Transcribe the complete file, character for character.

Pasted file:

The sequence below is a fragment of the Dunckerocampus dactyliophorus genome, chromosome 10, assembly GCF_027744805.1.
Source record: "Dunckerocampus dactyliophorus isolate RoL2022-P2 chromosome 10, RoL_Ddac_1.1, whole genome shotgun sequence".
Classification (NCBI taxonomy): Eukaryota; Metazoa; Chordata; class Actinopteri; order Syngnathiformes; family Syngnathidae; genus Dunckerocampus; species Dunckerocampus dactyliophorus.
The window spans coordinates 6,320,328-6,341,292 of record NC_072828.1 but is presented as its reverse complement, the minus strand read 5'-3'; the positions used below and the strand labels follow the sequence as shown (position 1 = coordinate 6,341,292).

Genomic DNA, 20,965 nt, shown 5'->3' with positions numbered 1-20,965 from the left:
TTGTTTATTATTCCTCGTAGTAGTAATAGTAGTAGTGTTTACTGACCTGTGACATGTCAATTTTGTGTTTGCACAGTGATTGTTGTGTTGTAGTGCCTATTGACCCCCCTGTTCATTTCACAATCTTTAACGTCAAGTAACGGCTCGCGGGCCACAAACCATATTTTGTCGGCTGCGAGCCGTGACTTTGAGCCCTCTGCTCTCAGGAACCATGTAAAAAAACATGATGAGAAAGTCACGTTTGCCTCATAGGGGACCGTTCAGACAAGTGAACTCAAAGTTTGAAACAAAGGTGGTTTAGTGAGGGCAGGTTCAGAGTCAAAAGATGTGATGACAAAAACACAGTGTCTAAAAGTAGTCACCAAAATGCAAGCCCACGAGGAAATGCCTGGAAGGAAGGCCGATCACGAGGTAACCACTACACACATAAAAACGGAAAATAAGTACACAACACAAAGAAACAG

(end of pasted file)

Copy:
The sequence below is a fragment of the Dunckerocampus dactyliophorus genome, chromosome 10, assembly GCF_027744805.1.
Source record: "Dunckerocampus dactyliophorus isolate RoL2022-P2 chromosome 10, RoL_Ddac_1.1, whole genome shotgun sequence".
Classification (NCBI taxonomy): Eukaryota; Metazoa; Chordata; class Actinopteri; order Syngnathiformes; family Syngnathidae; genus Dunckerocampus; species Dunckerocampus dactyliophorus.
The window spans coordinates 6,320,328-6,341,292 of record NC_072828.1 but is presented as its reverse complement, the minus strand read 5'-3'; the positions used below and the strand labels follow the sequence as shown (position 1 = coordinate 6,341,292).

Genomic DNA, 20,965 nt, shown 5'->3' with positions numbered 1-20,965 from the left:
TTGTTTATTATTCCTCGTAGTAGTAATAGTAGTAGTGTTTACTGACCTGTGACATGTCAATTTTGTGTTTGCACAGTGATTGTTGTGTTGTAGTGCCTATTGACCCCCCTGTTCATTTCACAATCTTTAACGTCAAGTAACGGCTCGCGGGCCACAAACCATATTTTGTCGGCTGCGAGCCGTGACTTTGAGCCCTCTGCTCTCAGGAACCATGTAAAAAAACATGATGAGAAAGTCACGTTTGCCTCATAGGGGACCGTTCAGACAAGTGAACTCAAAGTTTGAAACAAAGGTGGTTTAGTGAGGGCAGGTTCAGAGTCAAAAGATGTGATGACAAAAACACAGTGTCTAAAAGTAGTCACCAAAATGCAAGCCCACGAGGAAATGCCTGGAAGGAAGGCCGATCACGAGGTAACCACTACACACATAAAAACGGAAAATAAGTACACAACACAAAGAAACAG